China Manipulating American Businesses to Serve Beijing’s Interests, House GOP Investigation Finds

June 27, 2021 Updated: June 28, 2021

The Chinese Communist Party (CCP) is manipulating American companies to help it achieve its aims of shaping public opinion, influencing government decisions, and acquiring U.S. technology, Republican lawmakers warned on June 27.

“U.S. businesses are receiving guidance and direction from Chinese officials to influence business operations, investment strategy, and strategic directions,” according to interim findings provided to The Epoch Times by lawmakers on the House Permanent Select Committee on Intelligence.

The probe also found that U.S. corporate executives and employees practiced “self-censorship,” adjusting their business strategies “due to concerns of Chinese opposition.”

Some of China’s influence came from inside U.S. companies. CCP members, either sitting on the boards or holding executive positions in American firms, are known to be “advancing China’s initiatives in acquiring technology and penetrating U.S. markets,” according to the interim findings.

The Chinese regime also is keen to get its hands on U.S. technology. According to the findings, U.S. firms have been “manipulated and/or coerced into sharing key technologies with China and helping Beijing acquire sensitive intellectual property, which benefits China-based firms at the expense of U.S. industry.”

The Chinese regime is seeking to supplant the United States as the world’s No. 1 superpower. In a speech delivered at the CCP’s 19th National Congress in October 2017, Chinese leader Xi Jinping said that China will “become a global leader in terms of composite national strength and international influence” by the middle of the 21st century.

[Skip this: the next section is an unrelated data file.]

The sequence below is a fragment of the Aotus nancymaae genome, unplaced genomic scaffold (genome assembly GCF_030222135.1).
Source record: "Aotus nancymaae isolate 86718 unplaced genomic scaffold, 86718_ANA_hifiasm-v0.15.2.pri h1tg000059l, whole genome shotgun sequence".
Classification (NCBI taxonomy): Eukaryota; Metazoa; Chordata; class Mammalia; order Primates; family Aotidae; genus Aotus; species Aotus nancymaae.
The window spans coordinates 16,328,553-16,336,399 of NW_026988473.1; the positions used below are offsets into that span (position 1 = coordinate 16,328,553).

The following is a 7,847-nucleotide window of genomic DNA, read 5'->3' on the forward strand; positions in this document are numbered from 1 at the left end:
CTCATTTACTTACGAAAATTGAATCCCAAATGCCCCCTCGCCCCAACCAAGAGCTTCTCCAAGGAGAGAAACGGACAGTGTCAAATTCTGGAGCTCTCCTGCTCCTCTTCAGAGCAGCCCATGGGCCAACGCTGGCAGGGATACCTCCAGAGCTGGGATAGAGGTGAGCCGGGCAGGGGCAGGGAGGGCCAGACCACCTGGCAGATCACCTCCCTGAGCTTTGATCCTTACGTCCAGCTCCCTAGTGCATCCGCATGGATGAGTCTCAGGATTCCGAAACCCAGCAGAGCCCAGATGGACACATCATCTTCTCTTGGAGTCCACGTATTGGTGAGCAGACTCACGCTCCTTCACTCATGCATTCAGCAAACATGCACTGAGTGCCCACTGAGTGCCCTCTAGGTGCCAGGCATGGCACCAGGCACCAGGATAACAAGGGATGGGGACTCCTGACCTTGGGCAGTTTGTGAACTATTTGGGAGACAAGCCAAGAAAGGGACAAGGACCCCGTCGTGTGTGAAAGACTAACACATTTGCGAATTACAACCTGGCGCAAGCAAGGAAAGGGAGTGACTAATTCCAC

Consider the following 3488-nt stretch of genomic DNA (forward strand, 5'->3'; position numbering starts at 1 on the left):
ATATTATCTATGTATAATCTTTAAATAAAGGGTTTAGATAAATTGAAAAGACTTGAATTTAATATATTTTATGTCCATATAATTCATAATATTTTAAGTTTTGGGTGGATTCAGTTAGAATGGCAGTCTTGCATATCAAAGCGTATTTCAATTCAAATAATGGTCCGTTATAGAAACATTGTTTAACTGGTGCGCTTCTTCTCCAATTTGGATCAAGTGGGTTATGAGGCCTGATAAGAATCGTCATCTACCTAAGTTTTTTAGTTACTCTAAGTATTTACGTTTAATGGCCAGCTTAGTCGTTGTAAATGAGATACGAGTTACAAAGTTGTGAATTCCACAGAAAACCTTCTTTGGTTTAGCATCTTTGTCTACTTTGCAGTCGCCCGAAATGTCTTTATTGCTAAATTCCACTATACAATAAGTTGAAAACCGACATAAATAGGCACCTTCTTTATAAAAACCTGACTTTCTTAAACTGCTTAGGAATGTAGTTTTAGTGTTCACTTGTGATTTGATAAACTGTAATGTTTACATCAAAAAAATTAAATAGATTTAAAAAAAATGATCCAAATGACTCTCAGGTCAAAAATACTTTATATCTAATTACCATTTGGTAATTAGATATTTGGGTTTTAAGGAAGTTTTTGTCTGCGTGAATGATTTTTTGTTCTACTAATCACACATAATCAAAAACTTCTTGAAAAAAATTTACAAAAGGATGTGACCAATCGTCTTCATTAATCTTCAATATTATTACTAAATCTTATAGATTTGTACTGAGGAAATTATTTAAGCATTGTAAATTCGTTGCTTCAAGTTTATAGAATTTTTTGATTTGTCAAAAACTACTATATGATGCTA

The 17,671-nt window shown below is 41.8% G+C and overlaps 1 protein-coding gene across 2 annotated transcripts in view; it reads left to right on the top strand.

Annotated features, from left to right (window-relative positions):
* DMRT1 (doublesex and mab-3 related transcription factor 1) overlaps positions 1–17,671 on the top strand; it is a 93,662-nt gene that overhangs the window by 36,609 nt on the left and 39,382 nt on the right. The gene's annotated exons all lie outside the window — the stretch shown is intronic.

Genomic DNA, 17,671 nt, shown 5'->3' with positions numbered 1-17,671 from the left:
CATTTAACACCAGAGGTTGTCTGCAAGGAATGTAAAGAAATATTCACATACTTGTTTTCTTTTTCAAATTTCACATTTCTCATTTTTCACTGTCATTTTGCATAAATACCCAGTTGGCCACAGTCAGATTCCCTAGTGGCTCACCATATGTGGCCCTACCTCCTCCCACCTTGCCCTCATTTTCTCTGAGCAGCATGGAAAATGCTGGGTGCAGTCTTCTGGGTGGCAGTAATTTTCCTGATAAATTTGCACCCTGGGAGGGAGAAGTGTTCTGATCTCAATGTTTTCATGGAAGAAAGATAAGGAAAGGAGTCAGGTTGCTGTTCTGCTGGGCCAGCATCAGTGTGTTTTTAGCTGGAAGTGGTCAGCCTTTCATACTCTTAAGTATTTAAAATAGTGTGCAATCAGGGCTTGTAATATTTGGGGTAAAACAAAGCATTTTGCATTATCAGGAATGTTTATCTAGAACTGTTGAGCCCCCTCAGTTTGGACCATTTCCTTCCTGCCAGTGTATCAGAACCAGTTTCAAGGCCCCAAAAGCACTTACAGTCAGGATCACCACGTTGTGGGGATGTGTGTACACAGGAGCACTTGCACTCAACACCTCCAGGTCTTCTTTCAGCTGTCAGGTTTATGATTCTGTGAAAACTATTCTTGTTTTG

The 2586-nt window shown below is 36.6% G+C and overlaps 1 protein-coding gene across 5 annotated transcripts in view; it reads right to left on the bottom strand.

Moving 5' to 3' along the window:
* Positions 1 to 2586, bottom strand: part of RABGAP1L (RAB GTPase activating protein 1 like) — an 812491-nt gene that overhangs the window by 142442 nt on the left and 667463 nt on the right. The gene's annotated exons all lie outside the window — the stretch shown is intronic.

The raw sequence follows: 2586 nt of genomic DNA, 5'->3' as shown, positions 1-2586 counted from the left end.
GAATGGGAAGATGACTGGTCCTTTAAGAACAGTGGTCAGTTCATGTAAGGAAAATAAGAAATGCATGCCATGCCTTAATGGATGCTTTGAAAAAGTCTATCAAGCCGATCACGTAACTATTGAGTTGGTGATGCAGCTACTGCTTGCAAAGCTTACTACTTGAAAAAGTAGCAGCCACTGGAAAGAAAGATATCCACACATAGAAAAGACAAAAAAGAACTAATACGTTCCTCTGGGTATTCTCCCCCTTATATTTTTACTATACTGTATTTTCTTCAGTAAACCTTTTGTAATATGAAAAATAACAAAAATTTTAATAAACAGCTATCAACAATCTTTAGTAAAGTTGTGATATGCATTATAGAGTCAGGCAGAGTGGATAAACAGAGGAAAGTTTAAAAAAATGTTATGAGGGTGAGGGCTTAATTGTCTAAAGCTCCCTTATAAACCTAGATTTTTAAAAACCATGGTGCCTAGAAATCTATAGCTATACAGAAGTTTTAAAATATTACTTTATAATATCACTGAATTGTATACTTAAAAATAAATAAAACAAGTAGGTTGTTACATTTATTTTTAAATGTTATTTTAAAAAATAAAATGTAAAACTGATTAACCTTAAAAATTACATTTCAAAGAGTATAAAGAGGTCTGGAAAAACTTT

To achieve its global hegemony, the CCP has targeted foreign academics and researchers through state-run recruitment programs, engaged in espionage and intellectual property theft, and executed a strategy known as “military–civil fusion” to help the advancement of its military by fielding technologies developed by the private sector.

Moreover, Beijing has rolled out economic blueprints, including Made in China 2025 and China Standards 2035, in an effort to transform China into a hi-tech manufacturing powerhouse.

Adm. Philip Davidson, the former head of U.S. Indo-Pacific Command, has warned about China’s global ambitions. During a congressional hearing in March, Davidson expressed concerns about how China was speeding up its “ambitions to supplant the United States and our leadership in the rules-based international order.”

The Republican lawmakers also found that Beijing had very specific reasons for seeking to influence U.S. companies. It wants American corporate leaders to “pressure local, state, and federal executives and legislatures to take actions that benefit Beijing.”

Another reason was to “suppress negative comments about China” by those working at U.S. firms. Such self-censorship was possible because China would threaten to cancel contracts with U.S. companies or deny them access to Chinese markets, according to the findings.

Apple, YouTube, Hollywood, and the NBA are among U.S. entities that have drawn criticism in recent years over their bowing to the CCP and its censorship demands. Most recently, several U.S. lawmakers, including Sens. Tom Cotton (R-Ark.), Marsha Blackburn (R-Tenn.), and Ted Cruz (R-Texas), have condemned Nike after the company’s CEO said, “Nike is a brand that is of China and for China.”

The communist regime has also taken advantage of the U.S. financial industry. According to the findings, Chinese firms raised funding in the United States to “enhance their international credibility.”

In addition, Beijing has used U.S. investment managers and banks to “gain opportunities for strategic investments in U.S. startups, innovative technologies, biosciences, and manufacturing,” the interim findings say.

Meanwhile, U.S. financial firms followed CCP guidance when they made investment decisions on China’s state-originated funds, according to the findings.

“Chinese firms use complex structures that obscure risks, state ties, and other corporate details, hindering U.S. government oversight and U.S. investors’ legal recourse in the event of fraud,” the lawmakers said.

They also pointed to U.S. dependence on China’s supply chains, including for rare-earth minerals and pharmaceuticals.

“China has articulated its understanding that its position in the U.S. supply chain could be exploited to jeopardize U.S. national security,” the lawmakers said.

Frank Fang
Frank Fang
journalist
Frank Fang is a Taiwan-based journalist. He covers news in China and Taiwan. He holds a master's degree in materials science from Tsinghua University in Taiwan.